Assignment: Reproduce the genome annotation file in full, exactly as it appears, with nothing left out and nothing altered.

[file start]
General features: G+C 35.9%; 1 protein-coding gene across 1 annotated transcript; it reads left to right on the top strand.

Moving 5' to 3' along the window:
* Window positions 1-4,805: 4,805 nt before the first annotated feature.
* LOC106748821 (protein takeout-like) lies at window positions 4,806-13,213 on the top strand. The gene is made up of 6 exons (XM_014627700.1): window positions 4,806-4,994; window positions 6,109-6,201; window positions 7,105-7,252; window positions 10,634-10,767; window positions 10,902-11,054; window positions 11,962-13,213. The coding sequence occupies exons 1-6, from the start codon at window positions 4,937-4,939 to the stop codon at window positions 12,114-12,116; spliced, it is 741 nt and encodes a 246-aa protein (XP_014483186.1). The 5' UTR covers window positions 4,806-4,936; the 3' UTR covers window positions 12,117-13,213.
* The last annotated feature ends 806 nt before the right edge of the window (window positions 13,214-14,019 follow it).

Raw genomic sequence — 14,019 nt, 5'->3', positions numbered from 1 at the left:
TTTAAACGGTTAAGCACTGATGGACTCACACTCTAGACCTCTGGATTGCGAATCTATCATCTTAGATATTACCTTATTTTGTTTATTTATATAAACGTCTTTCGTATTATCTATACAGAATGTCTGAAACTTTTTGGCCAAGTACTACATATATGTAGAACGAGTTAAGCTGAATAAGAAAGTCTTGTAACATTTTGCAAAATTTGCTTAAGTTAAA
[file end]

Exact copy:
General features: G+C 35.9%; 1 protein-coding gene across 1 annotated transcript; it reads left to right on the top strand.

Moving 5' to 3' along the window:
* Window positions 1-4,805: 4,805 nt before the first annotated feature.
* LOC106748821 (protein takeout-like) lies at window positions 4,806-13,213 on the top strand. The gene is made up of 6 exons (XM_014627700.1): window positions 4,806-4,994; window positions 6,109-6,201; window positions 7,105-7,252; window positions 10,634-10,767; window positions 10,902-11,054; window positions 11,962-13,213. The coding sequence occupies exons 1-6, from the start codon at window positions 4,937-4,939 to the stop codon at window positions 12,114-12,116; spliced, it is 741 nt and encodes a 246-aa protein (XP_014483186.1). The 5' UTR covers window positions 4,806-4,936; the 3' UTR covers window positions 12,117-13,213.
* The last annotated feature ends 806 nt before the right edge of the window (window positions 13,214-14,019 follow it).

Raw genomic sequence — 14,019 nt, 5'->3', positions numbered from 1 at the left:
TTTAAACGGTTAAGCACTGATGGACTCACACTCTAGACCTCTGGATTGCGAATCTATCATCTTAGATATTACCTTATTTTGTTTATTTATATAAACGTCTTTCGTATTATCTATACAGAATGTCTGAAACTTTTTGGCCAAGTACTACATATATGTAGAACGAGTTAAGCTGAATAAGAAAGTCTTGTAACATTTTGCAAAATTTGCTTAAGTTAAA